The Relationship of Qigong to Martial Arts Form Training
Within internal martial arts, internal power is taught through two primary methods. In the first, you learn internal power by first studying neigong/chi gung as a separate art. This study accomplishes several purposes:
- The health of your body is upgraded
- You acquire a clear awareness of chi and
- You have absorbed into your body an
understanding of the nature of the internal work you need to develop for the specific martial art you are attempting to master
All this internal work occurs without you being burdened by an initial need to learn the complex physical coordination necessary to do martial movement well. In the early phases of
starting something new, learning one challenging skill at a time is not only easier but is often a more productive long-term strategy for doing mind/body work. Learning two challenging skills simultaneously is more difficult and time consuming.
Tackling one skill at a time is best for those with limited free time to study. Next, you learn the movement and fighting applications of your specific internal martial arts style, incorporating the newly acquired neigong components into all your physical movements.
After your body has more or less absorbed a basic ability to fuse the internal energy work within your physical movements, you can focus on amplifying your internal power to the maximum. This intensification can be done with progressively more advanced stages of training, both within your developmental solo martial art form work and in combat training with opponents.
In the second method of imparting internal power, you will learn how to put the neigong work into your physical martial art form movements as you are simultaneously learning the forms. When you reach an intermediate or advanced stage of form practice, you next intensely practice separate qigong sets (which you learned in the beginning of the first method).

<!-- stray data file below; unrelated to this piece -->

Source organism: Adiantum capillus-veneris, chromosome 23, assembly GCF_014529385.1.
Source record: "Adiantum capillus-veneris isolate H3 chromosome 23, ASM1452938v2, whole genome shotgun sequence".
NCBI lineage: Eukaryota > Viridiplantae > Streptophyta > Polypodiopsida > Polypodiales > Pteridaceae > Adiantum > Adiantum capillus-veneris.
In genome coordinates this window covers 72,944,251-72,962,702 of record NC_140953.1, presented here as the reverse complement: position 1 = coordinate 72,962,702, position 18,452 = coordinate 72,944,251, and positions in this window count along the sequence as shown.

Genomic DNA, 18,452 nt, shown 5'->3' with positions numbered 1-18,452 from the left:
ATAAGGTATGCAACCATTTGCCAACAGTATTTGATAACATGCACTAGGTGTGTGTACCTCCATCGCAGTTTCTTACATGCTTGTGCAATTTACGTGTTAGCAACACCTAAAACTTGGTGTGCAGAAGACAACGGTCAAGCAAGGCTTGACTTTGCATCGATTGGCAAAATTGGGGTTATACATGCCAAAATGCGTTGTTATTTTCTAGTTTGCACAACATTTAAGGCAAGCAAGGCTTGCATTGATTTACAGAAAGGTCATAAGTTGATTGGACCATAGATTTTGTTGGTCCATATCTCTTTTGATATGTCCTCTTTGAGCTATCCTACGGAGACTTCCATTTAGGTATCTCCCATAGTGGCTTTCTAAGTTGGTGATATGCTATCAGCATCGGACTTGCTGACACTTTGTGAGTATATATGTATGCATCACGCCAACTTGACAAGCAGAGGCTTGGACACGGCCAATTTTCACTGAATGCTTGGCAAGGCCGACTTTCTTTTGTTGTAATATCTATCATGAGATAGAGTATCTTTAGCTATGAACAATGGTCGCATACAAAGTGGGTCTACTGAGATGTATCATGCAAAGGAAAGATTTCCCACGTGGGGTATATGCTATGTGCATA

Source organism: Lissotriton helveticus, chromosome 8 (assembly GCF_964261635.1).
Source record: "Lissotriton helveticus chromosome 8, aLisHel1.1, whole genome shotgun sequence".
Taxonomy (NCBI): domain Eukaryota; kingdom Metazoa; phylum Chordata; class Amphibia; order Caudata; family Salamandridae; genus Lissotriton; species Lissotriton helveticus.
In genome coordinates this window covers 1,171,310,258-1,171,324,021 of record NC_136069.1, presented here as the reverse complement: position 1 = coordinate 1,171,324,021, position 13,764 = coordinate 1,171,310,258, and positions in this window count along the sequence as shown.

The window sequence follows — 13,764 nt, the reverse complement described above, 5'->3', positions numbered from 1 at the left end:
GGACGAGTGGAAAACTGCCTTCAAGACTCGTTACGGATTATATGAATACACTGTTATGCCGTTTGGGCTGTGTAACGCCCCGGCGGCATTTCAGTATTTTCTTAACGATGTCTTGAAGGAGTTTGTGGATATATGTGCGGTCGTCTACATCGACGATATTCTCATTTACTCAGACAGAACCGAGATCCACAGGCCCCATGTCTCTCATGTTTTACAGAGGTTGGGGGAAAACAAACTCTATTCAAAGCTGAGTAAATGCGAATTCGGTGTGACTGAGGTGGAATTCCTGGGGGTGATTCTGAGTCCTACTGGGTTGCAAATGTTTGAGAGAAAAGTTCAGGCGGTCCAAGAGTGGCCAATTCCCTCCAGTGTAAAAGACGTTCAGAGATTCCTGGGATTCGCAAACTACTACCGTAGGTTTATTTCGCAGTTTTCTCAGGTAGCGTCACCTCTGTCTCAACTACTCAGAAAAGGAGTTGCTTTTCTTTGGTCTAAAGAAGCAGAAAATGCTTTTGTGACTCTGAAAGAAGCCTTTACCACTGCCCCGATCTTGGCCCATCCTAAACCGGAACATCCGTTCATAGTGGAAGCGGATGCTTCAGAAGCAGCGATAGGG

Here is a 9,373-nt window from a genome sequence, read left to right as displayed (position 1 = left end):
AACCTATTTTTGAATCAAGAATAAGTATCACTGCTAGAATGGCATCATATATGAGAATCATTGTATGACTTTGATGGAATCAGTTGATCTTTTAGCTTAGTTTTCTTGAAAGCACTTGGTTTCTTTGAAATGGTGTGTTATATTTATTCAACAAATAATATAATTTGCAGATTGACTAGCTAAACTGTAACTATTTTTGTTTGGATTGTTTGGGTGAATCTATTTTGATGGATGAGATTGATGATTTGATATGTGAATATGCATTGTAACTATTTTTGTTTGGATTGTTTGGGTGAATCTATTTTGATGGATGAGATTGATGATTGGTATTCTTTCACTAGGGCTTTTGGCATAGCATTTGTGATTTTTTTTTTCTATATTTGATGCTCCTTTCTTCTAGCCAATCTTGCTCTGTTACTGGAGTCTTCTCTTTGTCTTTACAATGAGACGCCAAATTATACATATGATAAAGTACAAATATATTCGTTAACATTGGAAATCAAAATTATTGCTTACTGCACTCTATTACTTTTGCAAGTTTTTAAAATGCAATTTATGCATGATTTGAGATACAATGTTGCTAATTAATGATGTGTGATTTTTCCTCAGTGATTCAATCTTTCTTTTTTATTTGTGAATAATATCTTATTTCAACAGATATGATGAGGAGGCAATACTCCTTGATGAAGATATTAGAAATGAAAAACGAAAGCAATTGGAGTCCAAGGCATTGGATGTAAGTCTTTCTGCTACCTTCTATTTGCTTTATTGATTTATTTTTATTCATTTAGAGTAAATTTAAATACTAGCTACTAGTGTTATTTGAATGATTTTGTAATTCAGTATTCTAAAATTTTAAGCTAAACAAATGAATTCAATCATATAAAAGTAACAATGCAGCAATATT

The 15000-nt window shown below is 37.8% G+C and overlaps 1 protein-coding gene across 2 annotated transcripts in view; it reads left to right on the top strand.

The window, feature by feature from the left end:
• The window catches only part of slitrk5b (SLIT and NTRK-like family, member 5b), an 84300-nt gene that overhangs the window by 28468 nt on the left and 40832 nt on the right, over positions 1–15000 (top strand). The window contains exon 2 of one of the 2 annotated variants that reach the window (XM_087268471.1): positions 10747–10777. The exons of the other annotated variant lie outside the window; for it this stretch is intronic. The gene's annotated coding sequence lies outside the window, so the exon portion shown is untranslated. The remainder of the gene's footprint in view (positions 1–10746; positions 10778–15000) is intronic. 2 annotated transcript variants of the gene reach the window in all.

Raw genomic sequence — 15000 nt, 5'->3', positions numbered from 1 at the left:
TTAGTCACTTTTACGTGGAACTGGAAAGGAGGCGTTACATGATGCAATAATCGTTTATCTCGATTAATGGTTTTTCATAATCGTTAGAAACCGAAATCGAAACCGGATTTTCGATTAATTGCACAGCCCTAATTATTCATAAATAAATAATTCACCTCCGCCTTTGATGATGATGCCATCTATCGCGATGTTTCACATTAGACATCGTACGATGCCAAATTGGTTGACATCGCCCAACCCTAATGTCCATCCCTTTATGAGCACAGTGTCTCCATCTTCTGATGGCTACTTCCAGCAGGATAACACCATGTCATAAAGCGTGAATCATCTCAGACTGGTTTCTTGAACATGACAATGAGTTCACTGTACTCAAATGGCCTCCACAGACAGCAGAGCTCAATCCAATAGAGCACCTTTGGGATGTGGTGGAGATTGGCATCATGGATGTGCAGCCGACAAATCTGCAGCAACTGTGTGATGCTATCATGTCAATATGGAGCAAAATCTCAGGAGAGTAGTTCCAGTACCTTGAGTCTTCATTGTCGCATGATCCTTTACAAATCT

The purpose of this stage is to dramatically shift your emphasis, to get you to rely on chi for power, rather than on the habit of relying on physicality for power. After this stage has
stabilized, the practitioner finally begins to learn the most advanced chi work of the internal martial arts within the martial movements themselves, and not within separate chi gung sets.
The discussion has thus far concentrated on those learning internal martial arts. If you practice aikido or external martial arts, such as karate or tae kwon do or such external/internal martial arts as silat or many kinds of gung fu, learning qigong can greatly upgrade your internal power base. If an internal martial arts master is willing and is sufficiently mentally flexible, you can be taught how to adapt the chi gung material to your specific martial art. After all, tai chi chuan was originally created by fusing regular external martial arts with neigong.
In the same way,nei gung could be added to karate or any other not fully internal martial art. Aikido practitioners, who are already seriously interested in ki work (ki is Japanese for Chinese word chi), would especially benefit from the upgrades of nei gung/chi gung’s highly systematic internal energy chi training, especially in the area of health. Neigong can extend the physical prowess of external martial artists, possibly for decades, spark their creativity, and compensate for any boredom they might be experiencing with their style.